LA and Tokyo mix it up at Dublab

by Erik Luebs

Special To The Japan Times

As cities, Tokyo and Los Angeles could not be more different. With its year-round sun and wide-open spaces, Los Angeles poses a stark contrast to Tokyo, where buildings are swallowed up by bigger buildings and even the tiniest spaces are a precious commodity. But as creative places, both cities resonate with one another as creative partners.

Over the last decade, a compelling relationship has developed between a generation of forward-thinking artists. One of those is the LA-based Dublab, a listener-funded Internet radio station that launched a Tokyo broadcast in January.

Throughout the year, Dublab broadcasts a mix of electronic, folk and ambient music. The organization functions as an art collective and label, too, making records, events, and mixed-media art projects with groups in LA and elsewhere. The nonprofit, which was founded in 1999, has been a stomping ground for many influential artists of the last decade, with musicians such as Mia Doi Todd, William “The Gaslamp Killer” Bensussen, Carlos Nino, and Jimmy Tamborello (of The Postal Service) among its collaborators.

Years of broadcasting noncommercial radio, putting out records and proactively reaching out to music communities abroad helped develop a devoted audience in places such as Japan, according to founder Mark “Frosty” McNeill.

“One of the reasons we chose to leap into Internet radio was its international reach,” he says. “We were thrilled by the idea of sharing sounds on a global scale.”

Mayumi Takada discovered Dublab’s affiliated artists in the early 2000s. Now she goes to LA several times a year to purchase music-related goods for her shop, Loser, in Osaka’s Namba neighborhood.

“When I first went, I noticed that everyone was very friendly,” she says. “In regards to music, it feels very free — that’s what really pulled me in.”

Masaaki Hara, a Tokyo-based journalist, record-label owner and event organizer, first met Dublab’s McNeill and Elvin “Nobody” Estela in the late 1990s.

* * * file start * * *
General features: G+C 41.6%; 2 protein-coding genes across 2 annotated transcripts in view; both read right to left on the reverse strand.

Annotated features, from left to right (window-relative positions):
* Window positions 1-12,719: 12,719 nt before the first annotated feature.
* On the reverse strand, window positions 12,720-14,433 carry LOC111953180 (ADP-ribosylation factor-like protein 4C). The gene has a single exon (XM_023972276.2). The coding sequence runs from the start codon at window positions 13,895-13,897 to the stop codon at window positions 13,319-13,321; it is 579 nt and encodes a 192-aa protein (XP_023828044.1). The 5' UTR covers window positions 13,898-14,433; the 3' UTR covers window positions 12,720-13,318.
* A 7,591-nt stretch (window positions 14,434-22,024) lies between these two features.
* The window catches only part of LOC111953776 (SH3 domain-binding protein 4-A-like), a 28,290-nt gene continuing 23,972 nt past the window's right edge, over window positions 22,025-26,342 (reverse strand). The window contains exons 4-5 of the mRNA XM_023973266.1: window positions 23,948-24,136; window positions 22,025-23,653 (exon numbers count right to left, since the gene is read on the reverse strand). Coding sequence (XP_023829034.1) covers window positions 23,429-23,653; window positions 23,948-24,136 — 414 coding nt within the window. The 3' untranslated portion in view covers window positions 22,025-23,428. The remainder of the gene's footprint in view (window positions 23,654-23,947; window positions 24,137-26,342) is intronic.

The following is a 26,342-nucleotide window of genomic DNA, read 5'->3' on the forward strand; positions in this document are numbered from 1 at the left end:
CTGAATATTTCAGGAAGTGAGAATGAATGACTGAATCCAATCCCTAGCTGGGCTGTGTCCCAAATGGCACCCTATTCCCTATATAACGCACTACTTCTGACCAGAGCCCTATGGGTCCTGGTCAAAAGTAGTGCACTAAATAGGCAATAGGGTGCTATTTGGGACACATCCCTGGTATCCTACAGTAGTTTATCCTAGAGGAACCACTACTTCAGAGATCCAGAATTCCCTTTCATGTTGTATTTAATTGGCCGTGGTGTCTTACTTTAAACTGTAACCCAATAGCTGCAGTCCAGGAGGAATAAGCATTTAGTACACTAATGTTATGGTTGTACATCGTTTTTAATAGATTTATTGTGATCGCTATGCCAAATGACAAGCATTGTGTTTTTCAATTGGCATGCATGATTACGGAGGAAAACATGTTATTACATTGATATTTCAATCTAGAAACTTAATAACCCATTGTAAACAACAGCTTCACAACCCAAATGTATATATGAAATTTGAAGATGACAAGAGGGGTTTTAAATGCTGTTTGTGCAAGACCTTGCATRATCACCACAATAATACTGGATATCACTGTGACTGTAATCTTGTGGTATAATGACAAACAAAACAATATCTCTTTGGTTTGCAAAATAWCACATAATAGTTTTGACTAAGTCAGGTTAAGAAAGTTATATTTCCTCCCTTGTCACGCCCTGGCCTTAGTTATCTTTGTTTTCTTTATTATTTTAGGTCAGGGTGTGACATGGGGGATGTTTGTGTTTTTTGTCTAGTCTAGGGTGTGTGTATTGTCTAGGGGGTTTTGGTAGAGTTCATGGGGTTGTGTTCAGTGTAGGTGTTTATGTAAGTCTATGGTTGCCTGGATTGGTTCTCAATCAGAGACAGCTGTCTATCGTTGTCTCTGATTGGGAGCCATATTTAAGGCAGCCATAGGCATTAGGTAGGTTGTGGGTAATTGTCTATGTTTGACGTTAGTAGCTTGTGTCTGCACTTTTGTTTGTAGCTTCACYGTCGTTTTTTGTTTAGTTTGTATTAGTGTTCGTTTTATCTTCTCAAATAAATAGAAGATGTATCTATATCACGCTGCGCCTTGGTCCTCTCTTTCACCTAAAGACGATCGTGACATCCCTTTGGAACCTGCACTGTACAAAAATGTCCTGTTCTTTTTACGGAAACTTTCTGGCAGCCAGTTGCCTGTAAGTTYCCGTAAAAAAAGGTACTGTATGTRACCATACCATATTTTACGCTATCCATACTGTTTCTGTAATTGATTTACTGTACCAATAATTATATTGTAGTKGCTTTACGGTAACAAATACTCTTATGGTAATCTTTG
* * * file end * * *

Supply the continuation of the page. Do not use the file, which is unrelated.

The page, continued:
“Around 1999, right when Dublab was first getting started, Frosty and Nobody came to Japan. Frosty and the LA guys were listening to the music from my label and they wanted to meet me. So I’ve known them for quite some time.”

Likewise, longtime Tokyo resident Hashim Bharoocha was working as a translator and musician with Hara at the time when he encountered Dublab. “I ended up DJing at an event with Frosty in Tokyo, and that’s where we started to become friends. After moving to LA, I started to DJ more on dublab.com, and Masaaki and I started to bring Frosty and other artists from LA to Japan.”

Through Bharoocha’s relocation in 2006 to LA and Hara’s work in Tokyo, the Japan/LA relationship gradually blossomed.

For the 2008 Web-exhibition, “Into Infinity,” artists from Japan, LA and elsewhere contributed eight-second musical loops and 12-inch circular illustrations to be shuffled together at random.

Following that was the Dublab film project “Light from Los Angeles,” in which Tokyo-based boutique camera manufacturer Powershovel distributed cameras to Los Angeles musicians, who shot short videos alongside new original music. These films were then screened last year around Tokyo.